VS.

Logic vs. Rational

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Logicadjective

logical

Rationaladjective

Capable of reasoning.

‘Man is a rational creature.’;

Logicnoun

(uncountable) A method of human thought that involves thinking in a linear, step-by-step manner about how a problem can be solved. Logic is the basis of many principles including the scientific method.

Rationaladjective

Logically sound; not contradictory or otherwise absurd.

‘His statements were quite rational.’;

Logicnoun

The study of the principles and criteria of valid inference and demonstration.

Rationaladjective

(of a person or personal characteristics) Healthy or balanced intellectually; exhibiting reasonableness.

‘rational conduct’;

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Logicnoun

The mathematical study of relationships between rigorously defined concepts and of mathematical proof of statements.

Rationaladjective

Of a number, capable of being expressed as the ratio of two integers.

‘¾ is a rational number, but √2 is an irrational number.’;

Logicnoun

A formal or informal language together with a deductive system or a model-theoretic semantics.

Rationaladjective

Of an algebraic expression, capable of being expressed as the ratio of two polynomials.

Logicnoun

(uncountable) Any system of thought, whether rigorous and productive or not, especially one associated with a particular person.

‘It's hard to work out his system of logic.’;

Rationaladjective

(chemistry) Expressing the type, structure, relations, and reactions of a compound; graphic; said of formulae.

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Logicnoun

(uncountable) The part of a system (usually electronic) that performs the boolean logic operations, short for logic gates or logic circuit.

‘Fred is designing the logic for the new controller.’;

Rationaladjective

(physics) Expressing a physical object.

‘A rational table is physical, a written table is neither.’;

Logicverb

To engage in excessive or inappropriate application of logic.

Rationalnoun

(mathematics) A rational number: a number that can be expressed as the quotient of two integers.

‘The quotient of two rationals is again a rational.’;

Logicverb

(transitive) To apply logical reasoning to.

Rationalnoun

(historical) The breastplate worn by Israelite high priests.

‘1609, Douay-Rheims Bible, Exodus 28:15’; ‘And thou shalt make the rational of judgment with embroidered work of divers colours, according to the workmanship of the ephod, of gold, violet, and purple, and scarlet twice dyed, and fine twisted linen.’;

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Logicverb

(transitive) To overcome by logical argument.

Rationaladjective

Relating to the reason; not physical; mental.

‘Moral philosophy was his chiefest end; for the rational, the natural, and mathematics . . . were but simple pastimes in comparison of the other.’;

Logicnoun

The science or art of exact reasoning, or of pure and formal thought, or of the laws according to which the processes of pure thinking should be conducted; the science of the formation and application of general notions; the science of generalization, judgment, classification, reasoning, and systematic arrangement; the science of correct reasoning.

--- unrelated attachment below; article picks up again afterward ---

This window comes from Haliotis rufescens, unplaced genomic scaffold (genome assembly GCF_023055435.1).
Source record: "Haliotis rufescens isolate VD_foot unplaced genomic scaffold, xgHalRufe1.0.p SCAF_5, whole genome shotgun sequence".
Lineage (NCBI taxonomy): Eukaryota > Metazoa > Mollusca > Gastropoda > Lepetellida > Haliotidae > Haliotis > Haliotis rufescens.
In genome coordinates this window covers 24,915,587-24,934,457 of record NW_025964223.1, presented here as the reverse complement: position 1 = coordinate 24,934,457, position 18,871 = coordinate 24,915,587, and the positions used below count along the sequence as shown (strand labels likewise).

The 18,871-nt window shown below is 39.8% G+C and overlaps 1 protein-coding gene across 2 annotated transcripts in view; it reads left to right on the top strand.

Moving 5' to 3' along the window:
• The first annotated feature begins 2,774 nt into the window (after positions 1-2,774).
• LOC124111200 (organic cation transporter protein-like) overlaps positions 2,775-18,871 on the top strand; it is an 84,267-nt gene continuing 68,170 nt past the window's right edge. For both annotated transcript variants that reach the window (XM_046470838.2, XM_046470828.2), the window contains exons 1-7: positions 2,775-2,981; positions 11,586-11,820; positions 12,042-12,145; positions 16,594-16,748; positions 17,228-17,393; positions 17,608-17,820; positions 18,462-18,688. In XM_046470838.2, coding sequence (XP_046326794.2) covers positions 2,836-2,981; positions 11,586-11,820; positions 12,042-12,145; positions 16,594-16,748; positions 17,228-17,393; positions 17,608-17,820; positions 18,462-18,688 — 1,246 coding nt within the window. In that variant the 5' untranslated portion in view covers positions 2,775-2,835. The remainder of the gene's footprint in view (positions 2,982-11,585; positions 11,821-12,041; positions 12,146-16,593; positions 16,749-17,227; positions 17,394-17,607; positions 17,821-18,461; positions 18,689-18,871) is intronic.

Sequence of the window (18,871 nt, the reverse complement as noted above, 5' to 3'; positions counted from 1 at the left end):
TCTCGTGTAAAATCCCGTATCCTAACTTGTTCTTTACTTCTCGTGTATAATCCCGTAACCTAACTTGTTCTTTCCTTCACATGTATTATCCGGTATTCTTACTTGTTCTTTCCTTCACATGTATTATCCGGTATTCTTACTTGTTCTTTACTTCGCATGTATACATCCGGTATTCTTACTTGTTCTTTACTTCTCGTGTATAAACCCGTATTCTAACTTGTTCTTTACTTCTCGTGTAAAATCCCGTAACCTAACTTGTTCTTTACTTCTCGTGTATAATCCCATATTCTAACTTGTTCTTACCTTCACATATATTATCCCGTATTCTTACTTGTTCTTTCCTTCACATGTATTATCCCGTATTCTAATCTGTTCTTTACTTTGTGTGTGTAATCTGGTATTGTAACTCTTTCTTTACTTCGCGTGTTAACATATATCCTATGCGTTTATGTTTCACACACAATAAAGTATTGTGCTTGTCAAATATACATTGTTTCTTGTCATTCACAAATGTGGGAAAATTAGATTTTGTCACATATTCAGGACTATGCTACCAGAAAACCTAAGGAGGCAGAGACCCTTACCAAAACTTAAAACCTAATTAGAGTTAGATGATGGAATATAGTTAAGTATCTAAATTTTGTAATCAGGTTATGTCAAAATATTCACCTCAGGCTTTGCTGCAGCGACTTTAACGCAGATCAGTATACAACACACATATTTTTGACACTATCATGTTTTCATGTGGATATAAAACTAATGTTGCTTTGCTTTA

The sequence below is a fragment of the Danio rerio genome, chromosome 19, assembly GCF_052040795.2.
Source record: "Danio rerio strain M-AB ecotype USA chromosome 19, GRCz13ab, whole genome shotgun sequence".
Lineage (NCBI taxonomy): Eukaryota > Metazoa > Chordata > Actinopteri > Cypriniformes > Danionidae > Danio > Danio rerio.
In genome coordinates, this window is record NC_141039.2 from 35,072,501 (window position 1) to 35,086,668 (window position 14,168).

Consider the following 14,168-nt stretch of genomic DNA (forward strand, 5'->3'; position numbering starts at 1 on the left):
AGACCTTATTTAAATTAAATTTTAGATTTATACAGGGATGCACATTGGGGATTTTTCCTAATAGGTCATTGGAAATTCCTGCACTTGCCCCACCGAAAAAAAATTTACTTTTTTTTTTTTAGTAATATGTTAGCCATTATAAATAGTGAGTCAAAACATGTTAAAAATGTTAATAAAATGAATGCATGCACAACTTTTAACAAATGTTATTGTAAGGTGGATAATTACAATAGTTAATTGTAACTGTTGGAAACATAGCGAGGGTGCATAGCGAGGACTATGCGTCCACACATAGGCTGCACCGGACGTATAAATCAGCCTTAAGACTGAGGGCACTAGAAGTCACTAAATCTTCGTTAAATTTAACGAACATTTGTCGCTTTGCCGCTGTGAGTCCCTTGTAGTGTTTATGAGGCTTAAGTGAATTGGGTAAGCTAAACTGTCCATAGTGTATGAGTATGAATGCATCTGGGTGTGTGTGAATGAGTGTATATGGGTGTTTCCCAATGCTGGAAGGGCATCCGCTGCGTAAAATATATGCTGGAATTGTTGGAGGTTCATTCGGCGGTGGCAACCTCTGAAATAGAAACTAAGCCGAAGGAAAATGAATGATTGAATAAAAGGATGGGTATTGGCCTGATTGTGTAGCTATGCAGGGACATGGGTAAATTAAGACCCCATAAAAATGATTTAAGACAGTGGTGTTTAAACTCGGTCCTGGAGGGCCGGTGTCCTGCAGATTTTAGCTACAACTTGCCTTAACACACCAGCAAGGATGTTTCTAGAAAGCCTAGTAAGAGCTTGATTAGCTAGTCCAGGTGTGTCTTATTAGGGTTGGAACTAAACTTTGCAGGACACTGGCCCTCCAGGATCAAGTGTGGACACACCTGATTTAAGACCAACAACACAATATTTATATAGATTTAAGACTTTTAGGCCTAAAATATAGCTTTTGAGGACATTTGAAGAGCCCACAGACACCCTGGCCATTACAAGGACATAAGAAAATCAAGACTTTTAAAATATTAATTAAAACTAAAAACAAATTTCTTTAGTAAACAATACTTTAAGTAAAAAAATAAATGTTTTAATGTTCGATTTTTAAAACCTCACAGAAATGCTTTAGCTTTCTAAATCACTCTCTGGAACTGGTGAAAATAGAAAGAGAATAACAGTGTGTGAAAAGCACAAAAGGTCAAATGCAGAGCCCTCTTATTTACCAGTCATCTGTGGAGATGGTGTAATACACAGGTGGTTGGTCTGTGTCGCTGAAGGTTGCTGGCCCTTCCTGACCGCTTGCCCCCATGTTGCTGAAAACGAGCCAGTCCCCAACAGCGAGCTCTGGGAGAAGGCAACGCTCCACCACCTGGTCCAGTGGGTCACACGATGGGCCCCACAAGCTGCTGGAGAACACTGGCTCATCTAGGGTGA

‘Logic is the science of the laws of thought, as thought; that is, of the necessary conditions to which thought, considered in itself, is subject.’;

Rationaladjective

Having reason, or the faculty of reasoning; endowed with reason or understanding; reasoning.

‘It is our glory and happiness to have a rational nature.’;

Logicnoun

A treatise on logic; as, Mill's Logic.

Rationaladjective

Agreeable to reason; not absurd, preposterous, extravagant, foolish, fanciful, or the like; wise; judicious; as, rational conduct; a rational man.

Logicnoun

correct reasoning; as, I can't see any logic in his argument; also, sound judgment; as, the logic of surrender was uncontestable.

Rationaladjective

Expressing the type, structure, relations, and reactions of a compound; graphic; - said of formulæ. See under Formula.

‘What higher in her society thou find'stAttractive, human, rational, love still.’; ‘A law may be reasonable in itself, although a man does not allow it, or does not know the reason of the lawgivers.’;

Logicnoun

The path of reasoning used in any specific argument; as, his logic was irrefutable.

Rationalnoun

A rational being.

Logicnoun

A function of an electrical circuit (called a gate) that mimics certain elementary binary logical operations on electrical signals, such as AND, OR, or NOT; as, a logic circuit; the arithmetic and logic unit.

Rationaladjective

consistent with or based on or using reason;

‘rational behavior’; ‘a process of rational inference’; ‘rational thought’;

Logicnoun

the branch of philosophy that analyzes inference

Rationaladjective

of or associated with or requiring the use of the mind;

‘intellectual problems’; ‘the triumph of the rational over the animal side of man’;

Logicnoun

reasoned and reasonable judgment;

‘it made a certain kind of logic’;

Rationaladjective

capable of being expressed as a quotient of integers;

‘rational numbers’;

Logicnoun

the principles that guide reasoning within a given field or situation;

‘economic logic requires it’; ‘by the logic of war’;

Rationaladjective

having its source in or being guided by the intellect (distinguished from experience or emotion);

‘a rational analysis’;

Logicnoun

a system of reasoning

Logic

Logic (from Greek: λογική, logikḗ, 'possessed of reason, intellectual, dialectical, argumentative') is the systematic study of valid rules of inference, i.e. the relations that lead to the acceptance of one proposition (the conclusion) on the basis of a set of other propositions (premises).

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